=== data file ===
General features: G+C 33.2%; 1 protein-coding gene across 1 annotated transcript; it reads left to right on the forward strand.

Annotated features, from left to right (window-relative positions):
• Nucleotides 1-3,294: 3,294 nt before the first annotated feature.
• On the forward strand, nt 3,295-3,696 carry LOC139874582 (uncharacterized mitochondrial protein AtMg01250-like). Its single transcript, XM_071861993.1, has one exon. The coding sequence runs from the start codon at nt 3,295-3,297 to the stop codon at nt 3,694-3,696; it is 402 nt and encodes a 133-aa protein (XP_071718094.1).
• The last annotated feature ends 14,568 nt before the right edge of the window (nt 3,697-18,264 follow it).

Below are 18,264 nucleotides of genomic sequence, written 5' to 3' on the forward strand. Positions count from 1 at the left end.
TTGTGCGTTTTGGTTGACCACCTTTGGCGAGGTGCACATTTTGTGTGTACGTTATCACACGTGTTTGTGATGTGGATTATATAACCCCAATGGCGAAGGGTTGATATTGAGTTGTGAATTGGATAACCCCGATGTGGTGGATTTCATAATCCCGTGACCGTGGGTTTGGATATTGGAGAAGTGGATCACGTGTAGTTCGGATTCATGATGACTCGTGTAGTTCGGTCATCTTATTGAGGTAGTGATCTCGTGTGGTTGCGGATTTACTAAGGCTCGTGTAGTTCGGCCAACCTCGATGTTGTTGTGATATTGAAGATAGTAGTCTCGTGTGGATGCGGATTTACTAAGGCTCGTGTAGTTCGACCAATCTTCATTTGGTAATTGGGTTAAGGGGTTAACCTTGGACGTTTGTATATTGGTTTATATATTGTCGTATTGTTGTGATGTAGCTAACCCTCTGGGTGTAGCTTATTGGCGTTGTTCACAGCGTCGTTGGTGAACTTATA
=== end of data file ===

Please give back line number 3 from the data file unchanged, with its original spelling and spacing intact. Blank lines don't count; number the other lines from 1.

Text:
• Nucleotides 1-3,294: 3,294 nt before the first annotated feature.